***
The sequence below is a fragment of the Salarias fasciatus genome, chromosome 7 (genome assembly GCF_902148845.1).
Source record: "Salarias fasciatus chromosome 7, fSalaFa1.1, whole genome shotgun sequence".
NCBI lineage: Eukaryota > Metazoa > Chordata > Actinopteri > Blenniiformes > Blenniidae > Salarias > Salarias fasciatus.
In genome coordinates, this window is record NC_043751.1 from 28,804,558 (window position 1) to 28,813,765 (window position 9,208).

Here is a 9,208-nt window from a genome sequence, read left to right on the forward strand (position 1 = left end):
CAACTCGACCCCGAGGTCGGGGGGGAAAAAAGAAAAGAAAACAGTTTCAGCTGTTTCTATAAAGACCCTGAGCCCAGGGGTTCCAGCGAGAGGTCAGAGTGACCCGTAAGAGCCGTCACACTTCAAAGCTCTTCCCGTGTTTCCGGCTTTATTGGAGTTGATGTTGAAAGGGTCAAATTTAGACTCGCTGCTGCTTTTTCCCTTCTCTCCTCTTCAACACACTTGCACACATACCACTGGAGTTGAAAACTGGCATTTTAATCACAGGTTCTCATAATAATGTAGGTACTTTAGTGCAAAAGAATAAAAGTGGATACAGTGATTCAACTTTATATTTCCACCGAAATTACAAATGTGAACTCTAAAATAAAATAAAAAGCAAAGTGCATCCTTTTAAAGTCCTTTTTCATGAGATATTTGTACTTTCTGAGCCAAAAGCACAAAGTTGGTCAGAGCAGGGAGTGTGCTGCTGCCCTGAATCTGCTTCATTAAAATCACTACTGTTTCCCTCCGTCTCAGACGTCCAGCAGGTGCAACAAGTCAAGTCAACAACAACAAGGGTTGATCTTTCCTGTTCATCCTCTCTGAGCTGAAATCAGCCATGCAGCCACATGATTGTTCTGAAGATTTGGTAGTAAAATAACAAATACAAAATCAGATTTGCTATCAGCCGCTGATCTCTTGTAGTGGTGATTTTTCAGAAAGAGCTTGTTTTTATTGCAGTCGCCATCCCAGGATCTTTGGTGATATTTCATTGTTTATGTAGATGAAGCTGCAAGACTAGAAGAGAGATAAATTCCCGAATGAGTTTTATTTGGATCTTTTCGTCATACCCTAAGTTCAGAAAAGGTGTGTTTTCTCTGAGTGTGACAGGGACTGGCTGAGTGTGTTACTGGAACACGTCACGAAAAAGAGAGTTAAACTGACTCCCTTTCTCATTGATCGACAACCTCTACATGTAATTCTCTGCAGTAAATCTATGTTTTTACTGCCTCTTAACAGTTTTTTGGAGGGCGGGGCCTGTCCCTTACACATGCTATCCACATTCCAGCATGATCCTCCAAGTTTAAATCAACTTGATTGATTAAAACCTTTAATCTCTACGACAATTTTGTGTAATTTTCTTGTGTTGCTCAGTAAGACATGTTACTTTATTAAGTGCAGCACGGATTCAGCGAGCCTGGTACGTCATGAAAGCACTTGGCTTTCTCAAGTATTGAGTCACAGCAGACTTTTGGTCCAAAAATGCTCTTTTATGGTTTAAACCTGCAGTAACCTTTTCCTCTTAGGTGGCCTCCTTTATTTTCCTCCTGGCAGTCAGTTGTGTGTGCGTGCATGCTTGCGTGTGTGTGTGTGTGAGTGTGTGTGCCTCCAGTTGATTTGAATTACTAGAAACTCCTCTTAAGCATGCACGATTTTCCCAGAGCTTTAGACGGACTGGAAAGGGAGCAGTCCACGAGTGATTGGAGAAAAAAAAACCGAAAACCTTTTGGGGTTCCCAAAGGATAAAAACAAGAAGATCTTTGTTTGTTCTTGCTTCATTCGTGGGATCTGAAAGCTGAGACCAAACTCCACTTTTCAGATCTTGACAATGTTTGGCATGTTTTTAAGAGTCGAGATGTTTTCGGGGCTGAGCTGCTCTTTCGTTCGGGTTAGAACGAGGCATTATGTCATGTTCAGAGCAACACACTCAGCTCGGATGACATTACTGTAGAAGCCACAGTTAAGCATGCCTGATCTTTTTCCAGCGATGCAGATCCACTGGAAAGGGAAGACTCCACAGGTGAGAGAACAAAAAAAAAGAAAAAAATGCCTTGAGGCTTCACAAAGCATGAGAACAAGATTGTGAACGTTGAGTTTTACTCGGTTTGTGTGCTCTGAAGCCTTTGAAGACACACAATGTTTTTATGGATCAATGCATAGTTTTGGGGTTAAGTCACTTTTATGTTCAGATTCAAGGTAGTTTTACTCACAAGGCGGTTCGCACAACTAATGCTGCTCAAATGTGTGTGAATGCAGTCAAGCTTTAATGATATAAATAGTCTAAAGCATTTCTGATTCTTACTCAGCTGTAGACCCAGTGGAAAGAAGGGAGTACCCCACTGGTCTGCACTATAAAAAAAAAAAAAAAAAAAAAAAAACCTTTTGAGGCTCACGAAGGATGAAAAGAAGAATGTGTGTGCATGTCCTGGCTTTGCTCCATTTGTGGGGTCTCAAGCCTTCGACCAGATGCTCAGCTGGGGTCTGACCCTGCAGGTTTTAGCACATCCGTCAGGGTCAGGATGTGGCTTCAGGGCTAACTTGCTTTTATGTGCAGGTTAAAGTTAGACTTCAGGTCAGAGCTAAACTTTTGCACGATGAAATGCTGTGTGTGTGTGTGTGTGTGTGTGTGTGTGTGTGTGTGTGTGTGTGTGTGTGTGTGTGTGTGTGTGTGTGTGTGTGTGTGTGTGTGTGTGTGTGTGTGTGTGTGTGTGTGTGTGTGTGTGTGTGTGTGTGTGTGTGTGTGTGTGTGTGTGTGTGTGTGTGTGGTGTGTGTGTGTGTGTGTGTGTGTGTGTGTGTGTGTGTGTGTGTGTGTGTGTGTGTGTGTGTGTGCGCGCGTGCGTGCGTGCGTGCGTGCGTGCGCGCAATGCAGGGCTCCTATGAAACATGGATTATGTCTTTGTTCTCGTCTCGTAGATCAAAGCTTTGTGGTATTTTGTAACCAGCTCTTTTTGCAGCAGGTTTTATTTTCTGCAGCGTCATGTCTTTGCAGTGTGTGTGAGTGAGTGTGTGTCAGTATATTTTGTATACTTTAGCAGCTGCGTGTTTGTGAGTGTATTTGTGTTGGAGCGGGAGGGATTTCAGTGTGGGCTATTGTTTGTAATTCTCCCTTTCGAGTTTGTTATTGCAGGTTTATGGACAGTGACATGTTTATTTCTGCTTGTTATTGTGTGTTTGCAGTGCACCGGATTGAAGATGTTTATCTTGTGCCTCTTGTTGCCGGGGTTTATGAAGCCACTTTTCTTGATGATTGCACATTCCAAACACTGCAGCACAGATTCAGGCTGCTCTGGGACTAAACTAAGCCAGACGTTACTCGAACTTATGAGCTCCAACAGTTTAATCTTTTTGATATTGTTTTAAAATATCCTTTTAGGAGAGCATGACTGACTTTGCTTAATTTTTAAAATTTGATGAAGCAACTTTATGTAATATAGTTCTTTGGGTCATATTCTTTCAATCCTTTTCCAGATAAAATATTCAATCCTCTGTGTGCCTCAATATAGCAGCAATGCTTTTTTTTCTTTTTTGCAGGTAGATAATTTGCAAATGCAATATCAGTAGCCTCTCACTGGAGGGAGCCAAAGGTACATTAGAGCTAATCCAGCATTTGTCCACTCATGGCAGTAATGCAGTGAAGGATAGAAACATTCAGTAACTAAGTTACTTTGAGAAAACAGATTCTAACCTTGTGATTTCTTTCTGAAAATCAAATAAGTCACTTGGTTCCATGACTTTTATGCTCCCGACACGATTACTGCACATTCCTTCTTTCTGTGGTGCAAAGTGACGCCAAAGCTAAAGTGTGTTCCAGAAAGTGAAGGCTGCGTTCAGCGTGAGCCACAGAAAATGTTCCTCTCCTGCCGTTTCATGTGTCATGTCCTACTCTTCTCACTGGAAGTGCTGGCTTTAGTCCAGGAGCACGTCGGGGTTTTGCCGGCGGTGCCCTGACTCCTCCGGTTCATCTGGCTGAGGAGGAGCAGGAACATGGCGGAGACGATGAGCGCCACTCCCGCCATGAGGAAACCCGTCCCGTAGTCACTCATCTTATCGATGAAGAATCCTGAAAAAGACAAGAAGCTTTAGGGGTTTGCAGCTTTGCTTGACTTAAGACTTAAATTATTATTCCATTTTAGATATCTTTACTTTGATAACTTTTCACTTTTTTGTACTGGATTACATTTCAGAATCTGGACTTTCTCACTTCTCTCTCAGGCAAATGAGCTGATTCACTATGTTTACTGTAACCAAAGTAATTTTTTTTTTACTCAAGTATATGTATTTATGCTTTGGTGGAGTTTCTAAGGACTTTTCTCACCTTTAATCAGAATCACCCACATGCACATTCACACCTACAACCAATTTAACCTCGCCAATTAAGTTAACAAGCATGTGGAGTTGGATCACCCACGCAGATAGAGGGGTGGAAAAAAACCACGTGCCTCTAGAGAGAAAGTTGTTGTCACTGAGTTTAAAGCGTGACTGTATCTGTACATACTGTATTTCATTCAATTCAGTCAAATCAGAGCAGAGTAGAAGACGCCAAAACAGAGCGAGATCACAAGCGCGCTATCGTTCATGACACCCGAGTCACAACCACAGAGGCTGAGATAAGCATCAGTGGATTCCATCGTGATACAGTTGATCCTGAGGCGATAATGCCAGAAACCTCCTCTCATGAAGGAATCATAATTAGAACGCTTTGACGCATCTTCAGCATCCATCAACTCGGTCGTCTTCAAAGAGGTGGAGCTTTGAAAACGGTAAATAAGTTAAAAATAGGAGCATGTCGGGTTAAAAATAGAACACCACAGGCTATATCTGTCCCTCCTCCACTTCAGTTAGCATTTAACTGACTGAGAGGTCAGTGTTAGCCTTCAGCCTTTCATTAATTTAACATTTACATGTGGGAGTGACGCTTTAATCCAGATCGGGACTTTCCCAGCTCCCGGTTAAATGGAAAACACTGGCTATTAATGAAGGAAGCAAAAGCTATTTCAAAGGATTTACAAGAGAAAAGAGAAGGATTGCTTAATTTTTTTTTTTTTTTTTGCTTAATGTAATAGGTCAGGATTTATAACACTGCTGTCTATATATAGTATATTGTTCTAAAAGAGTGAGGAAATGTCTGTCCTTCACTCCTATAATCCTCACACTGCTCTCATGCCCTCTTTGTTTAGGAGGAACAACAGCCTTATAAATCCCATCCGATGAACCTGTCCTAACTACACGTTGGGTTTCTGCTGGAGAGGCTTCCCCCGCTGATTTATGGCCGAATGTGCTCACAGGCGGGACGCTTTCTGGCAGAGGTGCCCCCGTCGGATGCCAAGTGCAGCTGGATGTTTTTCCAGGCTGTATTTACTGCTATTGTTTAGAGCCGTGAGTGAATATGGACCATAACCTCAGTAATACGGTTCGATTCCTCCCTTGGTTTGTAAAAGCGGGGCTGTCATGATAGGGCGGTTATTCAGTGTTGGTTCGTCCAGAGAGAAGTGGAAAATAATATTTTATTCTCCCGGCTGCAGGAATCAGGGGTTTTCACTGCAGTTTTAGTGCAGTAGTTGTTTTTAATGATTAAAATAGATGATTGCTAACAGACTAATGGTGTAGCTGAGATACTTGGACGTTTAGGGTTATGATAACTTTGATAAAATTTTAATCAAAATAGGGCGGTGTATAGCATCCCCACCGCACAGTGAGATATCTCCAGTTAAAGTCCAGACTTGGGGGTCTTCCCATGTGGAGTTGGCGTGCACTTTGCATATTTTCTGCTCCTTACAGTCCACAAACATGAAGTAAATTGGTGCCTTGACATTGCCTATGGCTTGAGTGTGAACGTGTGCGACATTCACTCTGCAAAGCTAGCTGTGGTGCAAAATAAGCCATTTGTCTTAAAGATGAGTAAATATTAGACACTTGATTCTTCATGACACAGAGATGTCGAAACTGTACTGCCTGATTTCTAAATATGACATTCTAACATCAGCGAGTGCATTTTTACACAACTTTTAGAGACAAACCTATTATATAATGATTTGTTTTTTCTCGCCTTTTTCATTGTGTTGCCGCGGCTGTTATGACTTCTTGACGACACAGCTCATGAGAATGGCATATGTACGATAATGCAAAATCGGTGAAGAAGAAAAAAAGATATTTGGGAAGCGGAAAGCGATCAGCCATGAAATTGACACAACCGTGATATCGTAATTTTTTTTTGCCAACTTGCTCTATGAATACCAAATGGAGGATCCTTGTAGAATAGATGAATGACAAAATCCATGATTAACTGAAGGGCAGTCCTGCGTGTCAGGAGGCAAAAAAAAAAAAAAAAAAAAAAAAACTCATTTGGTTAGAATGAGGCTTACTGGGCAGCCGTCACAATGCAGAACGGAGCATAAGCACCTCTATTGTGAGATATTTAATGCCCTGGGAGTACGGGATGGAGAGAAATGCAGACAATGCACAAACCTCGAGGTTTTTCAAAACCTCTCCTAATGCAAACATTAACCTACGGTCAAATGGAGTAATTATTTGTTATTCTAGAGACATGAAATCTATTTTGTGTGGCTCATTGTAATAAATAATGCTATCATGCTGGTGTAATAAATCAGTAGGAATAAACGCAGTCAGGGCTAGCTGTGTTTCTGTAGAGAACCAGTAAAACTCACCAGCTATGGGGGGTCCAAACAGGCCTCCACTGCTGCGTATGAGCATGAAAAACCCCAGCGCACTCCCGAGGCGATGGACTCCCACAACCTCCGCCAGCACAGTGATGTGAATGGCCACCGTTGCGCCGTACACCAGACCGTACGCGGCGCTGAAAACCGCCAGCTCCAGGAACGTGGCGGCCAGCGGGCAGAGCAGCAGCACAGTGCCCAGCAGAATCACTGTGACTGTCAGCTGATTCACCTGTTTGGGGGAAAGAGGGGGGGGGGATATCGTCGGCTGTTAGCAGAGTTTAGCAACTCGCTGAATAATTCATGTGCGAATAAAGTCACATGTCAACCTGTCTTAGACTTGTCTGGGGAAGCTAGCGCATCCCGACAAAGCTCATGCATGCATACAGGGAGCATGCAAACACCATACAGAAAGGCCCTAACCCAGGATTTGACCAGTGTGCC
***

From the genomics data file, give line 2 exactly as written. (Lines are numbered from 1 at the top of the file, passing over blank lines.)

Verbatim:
Source record: "Salarias fasciatus chromosome 7, fSalaFa1.1, whole genome shotgun sequence".